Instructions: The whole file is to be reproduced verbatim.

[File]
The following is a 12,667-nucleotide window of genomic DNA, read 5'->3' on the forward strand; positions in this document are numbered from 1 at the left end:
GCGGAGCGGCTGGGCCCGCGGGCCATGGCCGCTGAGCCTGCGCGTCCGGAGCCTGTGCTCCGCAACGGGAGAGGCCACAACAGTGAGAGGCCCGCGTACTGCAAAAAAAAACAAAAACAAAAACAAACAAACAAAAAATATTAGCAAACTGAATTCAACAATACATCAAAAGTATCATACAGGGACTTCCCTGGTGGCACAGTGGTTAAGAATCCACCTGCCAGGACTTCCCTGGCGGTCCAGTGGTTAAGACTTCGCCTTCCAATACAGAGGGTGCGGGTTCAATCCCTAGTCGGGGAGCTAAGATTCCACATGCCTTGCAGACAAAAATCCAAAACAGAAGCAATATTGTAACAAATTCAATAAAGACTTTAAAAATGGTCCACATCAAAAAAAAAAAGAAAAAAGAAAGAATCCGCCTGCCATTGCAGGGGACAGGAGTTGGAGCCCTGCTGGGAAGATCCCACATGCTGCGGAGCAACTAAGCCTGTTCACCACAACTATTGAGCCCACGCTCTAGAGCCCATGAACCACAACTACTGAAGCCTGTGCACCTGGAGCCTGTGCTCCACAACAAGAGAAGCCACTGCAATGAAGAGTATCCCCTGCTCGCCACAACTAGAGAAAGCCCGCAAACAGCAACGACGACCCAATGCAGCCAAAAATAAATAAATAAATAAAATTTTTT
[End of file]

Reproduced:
The following is a 12,667-nucleotide window of genomic DNA, read 5'->3' on the forward strand; positions in this document are numbered from 1 at the left end:
GCGGAGCGGCTGGGCCCGCGGGCCATGGCCGCTGAGCCTGCGCGTCCGGAGCCTGTGCTCCGCAACGGGAGAGGCCACAACAGTGAGAGGCCCGCGTACTGCAAAAAAAAACAAAAACAAAAACAAACAAACAAAAAATATTAGCAAACTGAATTCAACAATACATCAAAAGTATCATACAGGGACTTCCCTGGTGGCACAGTGGTTAAGAATCCACCTGCCAGGACTTCCCTGGCGGTCCAGTGGTTAAGACTTCGCCTTCCAATACAGAGGGTGCGGGTTCAATCCCTAGTCGGGGAGCTAAGATTCCACATGCCTTGCAGACAAAAATCCAAAACAGAAGCAATATTGTAACAAATTCAATAAAGACTTTAAAAATGGTCCACATCAAAAAAAAAAAGAAAAAAGAAAGAATCCGCCTGCCATTGCAGGGGACAGGAGTTGGAGCCCTGCTGGGAAGATCCCACATGCTGCGGAGCAACTAAGCCTGTTCACCACAACTATTGAGCCCACGCTCTAGAGCCCATGAACCACAACTACTGAAGCCTGTGCACCTGGAGCCTGTGCTCCACAACAAGAGAAGCCACTGCAATGAAGAGTATCCCCTGCTCGCCACAACTAGAGAAAGCCCGCAAACAGCAACGACGACCCAATGCAGCCAAAAATAAATAAATAAATAAAATTTTTT